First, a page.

Do you BELIEVE that property description. Completely meaningless except for the part “220[-]acre farm in Dutchess County.” Someone could have at least edited for punctuation!

    1. Mistress Maddie:
      I have the same problem, especially since moving so far away. I can’t wait to leave but I want to take in every square inch before I do. I was exhausted every single day.

  3. If you hadn’t have told me that the earless thing was a horse, I would’ve thought it was a sheep-llama hybrid, or lleep if you will. Either way, they need a hay sammich or two.
    The listing’s volume is too loud and noisy!

    1. Deedles:
      The listing is idiotic (oops, and here I was trying to be kind). I loved The Horses, but still find the earless head creepy.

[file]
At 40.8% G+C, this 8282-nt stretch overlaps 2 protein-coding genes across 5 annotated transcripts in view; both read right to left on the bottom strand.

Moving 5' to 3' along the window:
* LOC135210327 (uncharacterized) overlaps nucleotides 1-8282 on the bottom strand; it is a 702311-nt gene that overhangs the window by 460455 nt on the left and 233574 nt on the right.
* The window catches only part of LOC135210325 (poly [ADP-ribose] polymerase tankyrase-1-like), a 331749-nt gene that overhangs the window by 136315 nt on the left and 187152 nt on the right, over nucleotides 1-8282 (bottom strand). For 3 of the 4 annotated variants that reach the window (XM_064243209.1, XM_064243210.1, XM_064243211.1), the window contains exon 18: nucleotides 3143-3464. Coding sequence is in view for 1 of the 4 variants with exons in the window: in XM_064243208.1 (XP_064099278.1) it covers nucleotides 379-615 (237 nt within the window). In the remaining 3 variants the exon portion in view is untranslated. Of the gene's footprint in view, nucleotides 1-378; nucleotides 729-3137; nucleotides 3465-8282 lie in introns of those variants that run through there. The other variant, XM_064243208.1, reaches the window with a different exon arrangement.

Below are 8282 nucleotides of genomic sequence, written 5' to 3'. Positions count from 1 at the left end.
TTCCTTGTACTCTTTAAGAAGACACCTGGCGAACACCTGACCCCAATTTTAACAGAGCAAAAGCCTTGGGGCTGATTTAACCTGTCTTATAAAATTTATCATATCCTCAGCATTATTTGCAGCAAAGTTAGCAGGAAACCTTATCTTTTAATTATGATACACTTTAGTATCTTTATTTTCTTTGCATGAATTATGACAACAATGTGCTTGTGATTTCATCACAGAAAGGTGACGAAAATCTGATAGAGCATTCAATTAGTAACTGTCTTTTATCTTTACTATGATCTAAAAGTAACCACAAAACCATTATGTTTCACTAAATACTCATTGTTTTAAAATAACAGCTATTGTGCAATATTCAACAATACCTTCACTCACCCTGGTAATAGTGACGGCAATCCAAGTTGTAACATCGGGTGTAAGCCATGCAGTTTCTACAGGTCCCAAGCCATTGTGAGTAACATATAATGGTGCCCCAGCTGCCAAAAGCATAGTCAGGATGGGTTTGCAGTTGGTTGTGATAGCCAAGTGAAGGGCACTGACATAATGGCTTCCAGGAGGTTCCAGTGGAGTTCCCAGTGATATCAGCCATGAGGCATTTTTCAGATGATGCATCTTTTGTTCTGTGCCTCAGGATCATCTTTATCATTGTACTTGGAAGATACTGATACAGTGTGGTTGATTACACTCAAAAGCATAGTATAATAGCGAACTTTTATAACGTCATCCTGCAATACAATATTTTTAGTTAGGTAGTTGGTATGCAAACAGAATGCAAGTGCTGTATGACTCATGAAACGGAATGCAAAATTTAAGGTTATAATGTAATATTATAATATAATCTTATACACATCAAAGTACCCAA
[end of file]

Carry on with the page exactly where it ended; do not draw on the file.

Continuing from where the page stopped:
4. I get waxing poetic about art (to each his own) but real estate? That just sounds like a realtor trying a new spin on some poor slob (or in that case rich slob)

    1. Cheapchick:
      Yeah, you can take some chances when you describe works of art, but that $100-million (or whatever) house description is simply idiotic.

  5. Oh, yes, I remember that Danny Kaye movie. Was on TV a lot when I was a kid.

    Incidentally, some scholars think Hans Christian Anderson was gay, which, if true, makes that Ugly Duckling story all the more meaningful.

    1. Kirk:
      I wonder if Andersen spent his life completely alone, as is thought, or if he had secret liaisons no one ever found out about. Whatever the case, he was a brilliant writer. I survived on him and Dr. Seuss through my childhood. I loved the film simply because I loved Danny Kaye.